Popular day trips include the state capital of Lansing and the Michigan History Center. For sports lovers, the University of Michigan is in Ann Arbor, about 45 minutes away. It’s home to The Big House, the largest stadium in the United States, which has a capacity of more than 107,000. It’s where the newly crowned college football champs play.

Be sure to come early or stick around after the conference as room rates at the conference hotels will be extended to three days before and after to encourage longer stays. Come see what everyone is talking about in one of the nation’s best comeback stories.

For more about Detroit, visit www.visitdetroit.com. The latest conference details will be posted at www.ngaus.org.

Rich Arnold works in the NGAUS Communications Department. He can be reached at [email protected].



NGAUS members should register through their state or territory Guard associations. Exhibitors and industry representatives must register at www.ngaus.org/conference. Regular conference registration is $180; however, the fee will be free or discounted this year for many currently serving Guard officers. Registration covers admission to all the sessions, the exhibition, the Governor’s Reception, all mixers and the States Dinner. Most other activities are extra.


Attendees should use the Detroit Metropolitan Wayne County Airport (DTW). It provides easy access to the city, only a few minutes away.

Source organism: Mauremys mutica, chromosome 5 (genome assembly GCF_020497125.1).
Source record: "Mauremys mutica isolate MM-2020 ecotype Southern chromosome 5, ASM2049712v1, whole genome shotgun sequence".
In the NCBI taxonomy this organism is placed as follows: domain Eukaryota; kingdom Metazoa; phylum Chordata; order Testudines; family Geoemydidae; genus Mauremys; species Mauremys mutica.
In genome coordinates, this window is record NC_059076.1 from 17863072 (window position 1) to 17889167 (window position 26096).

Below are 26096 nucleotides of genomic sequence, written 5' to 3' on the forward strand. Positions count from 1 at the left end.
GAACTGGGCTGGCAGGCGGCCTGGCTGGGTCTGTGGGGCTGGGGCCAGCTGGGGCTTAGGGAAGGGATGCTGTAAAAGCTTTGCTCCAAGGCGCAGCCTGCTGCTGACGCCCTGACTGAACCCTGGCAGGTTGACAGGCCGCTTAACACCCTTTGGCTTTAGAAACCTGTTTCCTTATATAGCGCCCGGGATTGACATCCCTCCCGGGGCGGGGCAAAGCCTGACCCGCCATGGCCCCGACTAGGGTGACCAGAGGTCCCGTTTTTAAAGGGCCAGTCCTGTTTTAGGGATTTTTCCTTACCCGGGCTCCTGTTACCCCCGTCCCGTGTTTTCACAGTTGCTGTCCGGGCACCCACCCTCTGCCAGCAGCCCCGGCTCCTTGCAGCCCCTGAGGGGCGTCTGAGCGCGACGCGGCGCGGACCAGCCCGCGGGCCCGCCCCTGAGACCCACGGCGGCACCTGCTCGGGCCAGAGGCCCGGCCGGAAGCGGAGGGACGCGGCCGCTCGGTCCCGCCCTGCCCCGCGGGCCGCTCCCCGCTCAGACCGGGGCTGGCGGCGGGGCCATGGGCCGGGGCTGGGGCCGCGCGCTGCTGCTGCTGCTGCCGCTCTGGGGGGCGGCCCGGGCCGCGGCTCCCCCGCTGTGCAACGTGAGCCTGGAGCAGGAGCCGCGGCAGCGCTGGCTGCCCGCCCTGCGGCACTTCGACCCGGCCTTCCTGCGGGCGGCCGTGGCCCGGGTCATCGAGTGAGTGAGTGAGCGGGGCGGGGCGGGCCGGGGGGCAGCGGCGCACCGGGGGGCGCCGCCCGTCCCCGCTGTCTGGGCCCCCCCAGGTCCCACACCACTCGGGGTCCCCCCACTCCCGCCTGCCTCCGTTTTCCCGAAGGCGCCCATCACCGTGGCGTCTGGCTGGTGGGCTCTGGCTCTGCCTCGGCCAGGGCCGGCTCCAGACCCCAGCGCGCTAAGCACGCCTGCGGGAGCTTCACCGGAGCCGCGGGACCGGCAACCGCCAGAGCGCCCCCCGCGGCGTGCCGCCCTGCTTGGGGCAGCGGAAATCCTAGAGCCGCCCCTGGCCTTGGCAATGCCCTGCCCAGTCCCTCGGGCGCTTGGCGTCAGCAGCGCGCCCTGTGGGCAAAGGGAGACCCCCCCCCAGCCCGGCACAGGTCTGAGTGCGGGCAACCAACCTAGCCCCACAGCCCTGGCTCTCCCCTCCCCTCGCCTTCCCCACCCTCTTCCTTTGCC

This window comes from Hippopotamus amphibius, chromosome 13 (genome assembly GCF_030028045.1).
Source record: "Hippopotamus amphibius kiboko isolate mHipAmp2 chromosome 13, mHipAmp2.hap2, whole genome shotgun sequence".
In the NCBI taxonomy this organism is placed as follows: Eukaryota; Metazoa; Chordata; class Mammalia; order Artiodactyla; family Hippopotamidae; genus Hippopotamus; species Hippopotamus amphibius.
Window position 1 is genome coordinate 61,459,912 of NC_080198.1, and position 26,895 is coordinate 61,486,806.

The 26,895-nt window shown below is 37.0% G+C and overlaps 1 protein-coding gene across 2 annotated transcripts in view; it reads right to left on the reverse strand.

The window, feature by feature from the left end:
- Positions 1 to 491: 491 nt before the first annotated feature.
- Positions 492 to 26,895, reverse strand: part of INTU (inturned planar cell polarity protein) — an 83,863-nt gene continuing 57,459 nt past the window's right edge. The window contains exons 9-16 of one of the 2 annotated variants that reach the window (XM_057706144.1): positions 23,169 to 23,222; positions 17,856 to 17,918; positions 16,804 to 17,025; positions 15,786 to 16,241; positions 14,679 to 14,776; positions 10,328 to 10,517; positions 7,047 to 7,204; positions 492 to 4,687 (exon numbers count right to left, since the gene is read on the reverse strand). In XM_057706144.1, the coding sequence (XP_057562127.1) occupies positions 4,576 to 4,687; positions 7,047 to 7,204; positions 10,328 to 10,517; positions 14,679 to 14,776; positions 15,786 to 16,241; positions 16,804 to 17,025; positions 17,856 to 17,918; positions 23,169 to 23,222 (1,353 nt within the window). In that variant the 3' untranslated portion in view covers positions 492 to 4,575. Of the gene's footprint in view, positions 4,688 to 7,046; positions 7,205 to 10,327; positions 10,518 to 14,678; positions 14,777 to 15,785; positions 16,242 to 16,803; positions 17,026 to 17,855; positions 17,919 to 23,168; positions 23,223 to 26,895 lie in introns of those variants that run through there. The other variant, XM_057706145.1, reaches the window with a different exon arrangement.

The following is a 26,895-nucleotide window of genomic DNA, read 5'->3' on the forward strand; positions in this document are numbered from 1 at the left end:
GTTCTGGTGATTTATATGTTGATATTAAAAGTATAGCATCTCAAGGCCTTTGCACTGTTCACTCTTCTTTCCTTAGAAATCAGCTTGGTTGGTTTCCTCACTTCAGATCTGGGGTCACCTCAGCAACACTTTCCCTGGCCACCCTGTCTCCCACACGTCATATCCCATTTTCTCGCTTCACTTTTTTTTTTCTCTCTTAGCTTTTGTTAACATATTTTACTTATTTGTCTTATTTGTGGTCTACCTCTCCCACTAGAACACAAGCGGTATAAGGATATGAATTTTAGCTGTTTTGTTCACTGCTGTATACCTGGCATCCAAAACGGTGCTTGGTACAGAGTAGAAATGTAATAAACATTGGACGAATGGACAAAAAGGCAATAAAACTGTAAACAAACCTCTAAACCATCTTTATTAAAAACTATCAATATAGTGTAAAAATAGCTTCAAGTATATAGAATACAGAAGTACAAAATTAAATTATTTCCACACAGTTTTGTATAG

A shuttle will be provided to and from the airport on the main travel days, Aug. 21, 22 and 27.


● Westin Book Cadillac, 1114 Washington Blvd.
● Cambria, 600 W. Lafayette Blvd.
● Courtyard Marriott, 333 E. Jefferson Ave.
● DoubleTree, 525 W. Lafayette Blvd.
● Fort Pontchartrain, 2 Washington Blvd.
● Hollywood Casino, 1211 Chrysler Drive.
● Indigo, 1020 Washington Blvd.
● Renaissance Center Marriott, 400 Renaissance Drive W.

State and territory Guard associations will have specific hotel assignments. NGAUS will register distinguished guests.

Exhibit Booth Sales

Prospective exhibitors should contact Dawn-Marie Copin, Tradeshow Logic sales account manager, at (770) 432-8410, ext. 159 or via email at [email protected]. A prospectus and registration forms are available at www.ngaus.org/conference under the “Exhibitors” section of the conference page.

Learn More

Find out more about Detroit at www.visitdetroit.com. Visit www.ngaus.org/conference for the latest conference details. National Guard and Washington Report, the association’s weekly e-newsletter, will also provide updates. Also, follow us on social media, including X (formerly Twitter) at hashtag: #NGAUS2024. Additionally, many state and territory association websites will post their specific plans. The NGAUS conference app will be available this summer.